Phishing for information: What's the 'reel' truth
Recently more than 250 Southeast students have seen their email accounts fall victim to virtual attacks.
According to the Department of Information Technology’s website, phishing attacks attempt to steal sensitive information. An attacker’s goal is to compromise systems to obtain usernames, passwords and other account and/or financial data. They most frequently accomplish phishing attacks through email.
Floyd Davenport, assistant vice president for Department of Information Technology, said phishing scams are the most common method accounts are compromised.
“Every weekend we have a compromised account,” Davenport said. “We react and clean it up as quick as possible. Once we identify them, we can block them. Sometimes they’re really hard to block though.”
The IT department website mentions phishing messages encourages individuals to urgently act to “validate your account” or “update personal information,” and state that failure will result in account termination or information loss. A link is included to help resolve the issue, but responding allows phishers to find you.
Once the user visits the fake site, they might be exposed to malware. If done correctly, the attack can capture sensitive information without the victim even knowing they have been compromised.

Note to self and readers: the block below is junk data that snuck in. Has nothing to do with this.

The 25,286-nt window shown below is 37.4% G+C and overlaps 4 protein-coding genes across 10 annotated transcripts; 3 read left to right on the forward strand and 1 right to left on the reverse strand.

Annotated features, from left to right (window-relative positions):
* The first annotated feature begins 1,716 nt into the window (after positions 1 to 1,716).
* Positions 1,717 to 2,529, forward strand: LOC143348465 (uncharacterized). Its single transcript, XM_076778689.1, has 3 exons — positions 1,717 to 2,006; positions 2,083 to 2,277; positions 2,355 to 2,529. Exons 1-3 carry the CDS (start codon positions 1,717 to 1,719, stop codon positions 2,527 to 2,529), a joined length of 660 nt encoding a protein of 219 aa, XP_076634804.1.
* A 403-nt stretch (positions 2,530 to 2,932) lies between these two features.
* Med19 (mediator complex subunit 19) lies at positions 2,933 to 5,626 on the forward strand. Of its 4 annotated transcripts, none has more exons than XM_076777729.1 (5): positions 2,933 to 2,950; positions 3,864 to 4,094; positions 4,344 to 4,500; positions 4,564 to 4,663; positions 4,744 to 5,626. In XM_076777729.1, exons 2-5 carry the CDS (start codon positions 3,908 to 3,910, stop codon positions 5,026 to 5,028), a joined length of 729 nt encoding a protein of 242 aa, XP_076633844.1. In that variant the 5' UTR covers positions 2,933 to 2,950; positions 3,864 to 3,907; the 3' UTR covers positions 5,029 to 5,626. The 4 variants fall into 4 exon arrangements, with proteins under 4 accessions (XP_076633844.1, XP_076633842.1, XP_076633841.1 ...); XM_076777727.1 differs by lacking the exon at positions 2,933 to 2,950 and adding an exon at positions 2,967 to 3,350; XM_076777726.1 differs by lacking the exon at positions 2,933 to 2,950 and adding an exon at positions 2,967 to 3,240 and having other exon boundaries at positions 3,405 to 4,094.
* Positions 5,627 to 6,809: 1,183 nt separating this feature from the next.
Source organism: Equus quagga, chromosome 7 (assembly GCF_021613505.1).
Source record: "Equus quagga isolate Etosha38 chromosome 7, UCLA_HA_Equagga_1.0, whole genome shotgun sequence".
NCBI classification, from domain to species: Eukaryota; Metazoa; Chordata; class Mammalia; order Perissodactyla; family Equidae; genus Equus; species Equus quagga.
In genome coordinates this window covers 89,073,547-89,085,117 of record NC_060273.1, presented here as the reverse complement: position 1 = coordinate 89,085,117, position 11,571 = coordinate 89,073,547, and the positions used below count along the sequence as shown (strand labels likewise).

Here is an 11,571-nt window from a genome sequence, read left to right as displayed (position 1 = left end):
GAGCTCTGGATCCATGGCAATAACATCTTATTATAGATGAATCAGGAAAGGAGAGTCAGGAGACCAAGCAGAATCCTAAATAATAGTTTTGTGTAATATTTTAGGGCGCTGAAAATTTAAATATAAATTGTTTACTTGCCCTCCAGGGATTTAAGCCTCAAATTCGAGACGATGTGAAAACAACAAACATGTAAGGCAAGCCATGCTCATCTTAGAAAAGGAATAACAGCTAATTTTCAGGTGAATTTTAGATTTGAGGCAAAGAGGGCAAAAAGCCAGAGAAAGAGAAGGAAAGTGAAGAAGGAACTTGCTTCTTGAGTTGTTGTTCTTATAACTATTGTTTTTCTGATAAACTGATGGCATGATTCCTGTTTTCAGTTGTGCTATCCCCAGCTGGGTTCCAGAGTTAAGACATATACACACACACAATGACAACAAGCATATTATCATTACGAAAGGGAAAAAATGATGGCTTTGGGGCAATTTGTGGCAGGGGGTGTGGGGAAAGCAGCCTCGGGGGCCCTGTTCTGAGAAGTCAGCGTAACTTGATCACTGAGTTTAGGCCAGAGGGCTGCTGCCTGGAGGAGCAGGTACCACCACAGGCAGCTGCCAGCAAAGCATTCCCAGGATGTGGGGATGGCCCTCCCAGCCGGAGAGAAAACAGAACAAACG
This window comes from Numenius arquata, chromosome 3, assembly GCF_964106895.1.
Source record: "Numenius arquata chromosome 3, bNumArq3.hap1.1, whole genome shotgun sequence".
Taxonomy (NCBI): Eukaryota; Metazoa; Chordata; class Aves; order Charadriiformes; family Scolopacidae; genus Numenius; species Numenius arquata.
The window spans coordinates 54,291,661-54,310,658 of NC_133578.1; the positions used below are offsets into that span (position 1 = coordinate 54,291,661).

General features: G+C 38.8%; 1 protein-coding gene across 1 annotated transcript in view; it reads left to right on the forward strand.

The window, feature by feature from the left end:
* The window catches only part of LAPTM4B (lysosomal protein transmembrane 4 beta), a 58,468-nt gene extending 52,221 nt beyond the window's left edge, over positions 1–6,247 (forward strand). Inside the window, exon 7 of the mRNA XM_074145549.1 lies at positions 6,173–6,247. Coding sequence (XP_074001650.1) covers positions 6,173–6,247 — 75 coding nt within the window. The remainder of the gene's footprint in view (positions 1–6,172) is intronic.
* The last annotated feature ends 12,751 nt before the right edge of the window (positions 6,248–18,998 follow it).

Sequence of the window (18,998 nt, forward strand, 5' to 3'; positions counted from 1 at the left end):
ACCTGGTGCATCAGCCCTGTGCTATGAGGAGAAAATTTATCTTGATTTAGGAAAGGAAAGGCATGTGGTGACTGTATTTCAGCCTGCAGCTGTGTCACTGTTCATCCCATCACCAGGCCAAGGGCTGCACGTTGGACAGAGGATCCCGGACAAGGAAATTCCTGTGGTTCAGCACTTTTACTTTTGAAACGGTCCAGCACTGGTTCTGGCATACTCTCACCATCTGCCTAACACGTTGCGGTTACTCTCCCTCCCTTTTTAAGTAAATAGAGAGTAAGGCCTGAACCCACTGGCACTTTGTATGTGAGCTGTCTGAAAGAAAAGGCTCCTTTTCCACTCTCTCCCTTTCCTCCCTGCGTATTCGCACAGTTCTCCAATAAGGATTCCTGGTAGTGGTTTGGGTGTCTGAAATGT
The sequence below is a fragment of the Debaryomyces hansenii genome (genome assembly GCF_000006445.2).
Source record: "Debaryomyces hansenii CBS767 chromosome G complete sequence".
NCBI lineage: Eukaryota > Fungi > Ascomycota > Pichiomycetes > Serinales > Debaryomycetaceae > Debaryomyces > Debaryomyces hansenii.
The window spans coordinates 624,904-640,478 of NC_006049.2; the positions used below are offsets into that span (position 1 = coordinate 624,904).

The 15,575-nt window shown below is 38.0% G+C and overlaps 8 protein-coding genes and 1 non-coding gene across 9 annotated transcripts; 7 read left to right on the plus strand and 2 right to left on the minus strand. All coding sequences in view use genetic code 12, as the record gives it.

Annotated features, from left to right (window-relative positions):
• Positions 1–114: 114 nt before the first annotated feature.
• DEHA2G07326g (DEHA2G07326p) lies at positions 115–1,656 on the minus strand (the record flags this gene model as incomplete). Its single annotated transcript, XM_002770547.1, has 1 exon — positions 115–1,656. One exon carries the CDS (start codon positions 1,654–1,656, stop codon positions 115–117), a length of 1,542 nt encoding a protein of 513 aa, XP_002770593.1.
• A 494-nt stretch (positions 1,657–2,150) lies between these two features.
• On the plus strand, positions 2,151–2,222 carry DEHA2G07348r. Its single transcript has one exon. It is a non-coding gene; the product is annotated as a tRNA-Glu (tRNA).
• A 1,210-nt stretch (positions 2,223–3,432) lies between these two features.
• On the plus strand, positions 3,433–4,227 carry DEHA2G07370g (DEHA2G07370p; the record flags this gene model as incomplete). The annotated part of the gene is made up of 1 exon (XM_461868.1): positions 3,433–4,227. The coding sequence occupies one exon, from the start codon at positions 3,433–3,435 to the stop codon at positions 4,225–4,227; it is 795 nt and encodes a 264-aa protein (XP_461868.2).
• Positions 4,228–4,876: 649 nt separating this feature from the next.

While some links look different and very long, they all follow a specific format. A lot of information can follow the domain name in a link, but the domain determines the owner of the site.
Because of the spike in compromised accounts, students began receiving emails Feb. 1 asking them will receive an email asking them to change their email passwords. Doing so will help decrease the amount of phishing emails.
Once your password is changed, contacts will no longer receive spam through your email.
Because the external pages tend to look legitimate and similar to official login pages the university will not be sending a link with the emails but asking students to visit the portal, a way to distinguish the official email from a fake email.
Senior Kassey Tolliver said in her three years at Southeast she’s never had a problem will phishing emails until last semester.
“I was receiving a lot of emails from Microsoft asking me to validate my information. At first glance I thought it was official, but I noticed the logo was pixelated, so I emailed the IT Help desk to confirm the email. They replied and said it was fake,” Tolliver said.
Although some phishing emails will still get through, there are steps to help avoid them.
It is important to pay attention to the small details that reveal if the email is official or not. Phishing operations often originate from overseas, and are often victims of poor translation. Check for spelling and grammatical errors. Any official site would not allow that kind of problem into an official message.
Check to make sure configurations settings have not been changed to delete some incoming email.
If the source is unrecognizable do not enter any information.
“We’ll continue to look on our end to try to catch them early, search and destroy them,” Davenport said.
For more information, check out the IT phishing website at http://www.semo.edu/it/security/ or visit the IT help desk at Memorial Hall, Room 107.